In my last post I concluded why, in my view, JWT revocation makes a lot of sense. Now, it’s time to analyze which revocation strategies can be used and what their pros and cons are

Short-Lived tokens

The first one I’ll mention is not an actual revocation strategy, but some people argue that it is the best you can do with JWT to maintain its stateless nature while still mitigating its lack of built-in revocation. They say JWT tokens should have short expiration times, like, say, 15 minutes. This way, the time frame for an attacker to do some harm is reduced.

I don’t agree with that. I think it is still unacceptable not to have an actual server-side sign-out request. Shouldn’t the client do the right job destroying the token, a user could think that she has signed out from a server, but somebody coming just after them could be able to impersonate them.

Furthermore, it also has implications from a usability point of view. In some sites, such as online banking, it makes sense to force a user to sign in again if he has been inactive for 15 minutes, but in other scenarios, it can be a real hassle.

Signing Key Modification

Changing the signing key automatically invalidates all issued tokens, but it is not a way to invalidate single tokens. Doing that in a sign-out request would mean that everybody gets kicked out when just one requires leaving. Changing the signing key is something that must be done when there is some indication that it could have been compromised, but it doesn’t fit the scenario we are talking about.

Tokens Denylist

Keeping a denylist of tokens is the simplest actual revocation strategy for individual tokens that can be implemented. If we want to invalidate a token, we extract from it something that uniquely identifies it, like its “jti” claim, and we store this information in somewhere (for example, a database table). Then, each time a valid token arrives, the same information is extracted from it and queried against the denylist to decide whether to accept or refuse the token.

It is very important to notice that what is persisted is not the whole token but some information that uniquely identifies it. Should we persist the whole token, we will do that using encryption and adding a different salt for each one of them, treating it similarly to a password. However, for example, a “jti” claim alone is completely useless for an attacker.

A denylist strategy has some advantages:

  • Very easy to implement.

  • It works well when we can have a user signed in from different devices, and we just want to sign her out from one of them. Each denylist record references one single token, so we have complete control.

But it also has some drawbacks:

  • With a denylist, there would be no way to sign a user out from all their devices. We would need to add some flag in the user record.

  • A denylist can grow quite rapidly if the user base is large enough because, at least, every sign-out request would add a record. To mitigate it, maintenance cleaning could be scheduled, which would empty the list at the same time that the signing key is changed. Of course, this would sign out all users, but surely it is something we can live with.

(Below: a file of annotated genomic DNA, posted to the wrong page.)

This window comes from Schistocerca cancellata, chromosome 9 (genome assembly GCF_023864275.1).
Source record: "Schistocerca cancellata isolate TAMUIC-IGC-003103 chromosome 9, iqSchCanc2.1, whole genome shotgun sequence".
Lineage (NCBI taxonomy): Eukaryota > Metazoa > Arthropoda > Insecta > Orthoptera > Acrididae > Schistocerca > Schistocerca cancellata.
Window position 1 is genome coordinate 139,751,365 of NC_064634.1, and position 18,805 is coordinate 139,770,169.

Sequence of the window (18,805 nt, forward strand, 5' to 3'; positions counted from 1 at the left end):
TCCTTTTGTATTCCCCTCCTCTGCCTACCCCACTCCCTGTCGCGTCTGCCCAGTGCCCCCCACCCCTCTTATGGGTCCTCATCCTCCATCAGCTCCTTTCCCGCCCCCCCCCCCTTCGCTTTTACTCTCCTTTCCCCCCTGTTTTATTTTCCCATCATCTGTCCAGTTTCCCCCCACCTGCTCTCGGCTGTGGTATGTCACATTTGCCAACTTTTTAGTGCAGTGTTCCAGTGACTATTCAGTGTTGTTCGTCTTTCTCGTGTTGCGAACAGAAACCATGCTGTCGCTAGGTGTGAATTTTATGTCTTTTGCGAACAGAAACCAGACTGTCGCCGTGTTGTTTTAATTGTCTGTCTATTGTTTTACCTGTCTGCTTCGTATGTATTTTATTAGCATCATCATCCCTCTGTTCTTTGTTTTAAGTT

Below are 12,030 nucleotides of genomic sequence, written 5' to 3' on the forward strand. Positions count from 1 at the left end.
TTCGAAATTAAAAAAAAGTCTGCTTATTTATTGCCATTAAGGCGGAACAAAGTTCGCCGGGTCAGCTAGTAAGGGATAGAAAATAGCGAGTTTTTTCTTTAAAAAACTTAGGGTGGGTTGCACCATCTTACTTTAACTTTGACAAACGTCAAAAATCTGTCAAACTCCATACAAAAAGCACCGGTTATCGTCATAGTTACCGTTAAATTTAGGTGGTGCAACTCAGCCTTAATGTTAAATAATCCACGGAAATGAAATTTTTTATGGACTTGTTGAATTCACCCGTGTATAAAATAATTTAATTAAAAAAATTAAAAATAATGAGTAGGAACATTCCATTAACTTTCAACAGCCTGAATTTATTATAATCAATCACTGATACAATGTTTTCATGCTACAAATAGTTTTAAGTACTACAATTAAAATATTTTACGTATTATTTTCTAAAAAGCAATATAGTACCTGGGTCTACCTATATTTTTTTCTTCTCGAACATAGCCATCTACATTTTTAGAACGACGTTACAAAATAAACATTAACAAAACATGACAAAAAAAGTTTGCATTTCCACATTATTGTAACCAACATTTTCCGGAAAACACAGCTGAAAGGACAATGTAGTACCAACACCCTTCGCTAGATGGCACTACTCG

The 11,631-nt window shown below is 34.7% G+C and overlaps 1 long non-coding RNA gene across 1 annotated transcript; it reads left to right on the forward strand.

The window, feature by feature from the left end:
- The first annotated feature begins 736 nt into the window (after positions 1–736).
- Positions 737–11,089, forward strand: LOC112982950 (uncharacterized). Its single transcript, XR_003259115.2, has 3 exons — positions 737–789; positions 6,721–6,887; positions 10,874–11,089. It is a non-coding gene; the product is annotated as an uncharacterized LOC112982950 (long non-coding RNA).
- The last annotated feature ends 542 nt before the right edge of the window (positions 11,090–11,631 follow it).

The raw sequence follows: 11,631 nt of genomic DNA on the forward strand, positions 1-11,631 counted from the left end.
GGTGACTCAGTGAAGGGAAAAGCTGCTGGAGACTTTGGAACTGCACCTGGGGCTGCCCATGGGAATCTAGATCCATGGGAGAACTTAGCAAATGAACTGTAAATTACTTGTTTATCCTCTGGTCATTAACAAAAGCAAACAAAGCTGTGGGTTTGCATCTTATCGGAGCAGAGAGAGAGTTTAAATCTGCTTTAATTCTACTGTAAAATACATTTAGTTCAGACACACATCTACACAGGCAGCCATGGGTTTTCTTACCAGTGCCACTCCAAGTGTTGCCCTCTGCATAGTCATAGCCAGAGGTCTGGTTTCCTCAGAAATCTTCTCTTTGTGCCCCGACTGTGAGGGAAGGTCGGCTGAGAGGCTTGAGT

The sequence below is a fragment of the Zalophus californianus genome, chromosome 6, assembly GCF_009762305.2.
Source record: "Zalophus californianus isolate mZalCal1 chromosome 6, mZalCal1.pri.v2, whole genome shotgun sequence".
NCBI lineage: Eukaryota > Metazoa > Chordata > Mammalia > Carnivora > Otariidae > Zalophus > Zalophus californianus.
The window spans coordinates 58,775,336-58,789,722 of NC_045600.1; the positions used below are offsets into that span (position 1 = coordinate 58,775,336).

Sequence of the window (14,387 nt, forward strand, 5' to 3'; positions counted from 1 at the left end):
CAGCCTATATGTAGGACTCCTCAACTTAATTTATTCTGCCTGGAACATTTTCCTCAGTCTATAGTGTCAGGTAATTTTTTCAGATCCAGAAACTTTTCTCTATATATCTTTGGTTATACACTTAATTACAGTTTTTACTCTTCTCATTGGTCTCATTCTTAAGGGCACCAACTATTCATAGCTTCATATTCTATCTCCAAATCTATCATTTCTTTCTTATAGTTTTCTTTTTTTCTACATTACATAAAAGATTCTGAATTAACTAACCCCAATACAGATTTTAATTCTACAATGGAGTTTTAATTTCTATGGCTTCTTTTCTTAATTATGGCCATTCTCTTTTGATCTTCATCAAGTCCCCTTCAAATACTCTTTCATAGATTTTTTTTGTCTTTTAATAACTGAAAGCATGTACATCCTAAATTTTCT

• A denylist usually requires a second query (the one to the list) besides the usually needed query for the user.

User-Attached Token

This strategy is analogous to what is usually done with opaque tokens. Here, the information that uniquely identifies a token is stored attached to the same user record that it authorizes; for example, as another column in the user record. When a token with a valid signature comes in, that information is extracted and compared with the one attached to the user to decide whether authorization should be allowed. When we want to sign out the token, we simply change or nullify it.

In fact, these two steps in the checking process (fetching the user and comparing the token with the persisted information) can be reduced to a single one if we fetch the user through the token information. For example, we could have a “uid” column where we would store the “jti” claim of the current active token. When fetching the user, we would look that column up, and no matching would mean that the token is not valid. Of course, we need to be sure that the “uid” is actually unique.

As in the case of the denylist strategy, it is very important to understand that it is not the whole token that is persisted but a unique representation of it to avoid security concerns related to secrets storage (see the denylist section for details).

User-attached tokens have several advantages that, for me, make it a better idea than the denylist strategy:

  • Instead of storing which tokens are not valid (which grows over time), we store the one that is valid. As a consequence, there is no need to schedule any clean-up.

  • A single query to the user resource suffices to do the checking, instead of having to query both the user and a denylist.

On the other side, it also has one inconvenience:

  • It makes dealing with multiple client applications from which a single user can interact more challenging. In this scenario, in the user storage, we should differentiate active tokens per client application, maybe using different columns or doing some kind of serialization. From the token side, a good idea would be to differentiate the client through the “aud” claim. Signing out from one device would mean revoking just the affected token, while signing out from all clients would require revoking all the tokens for that user.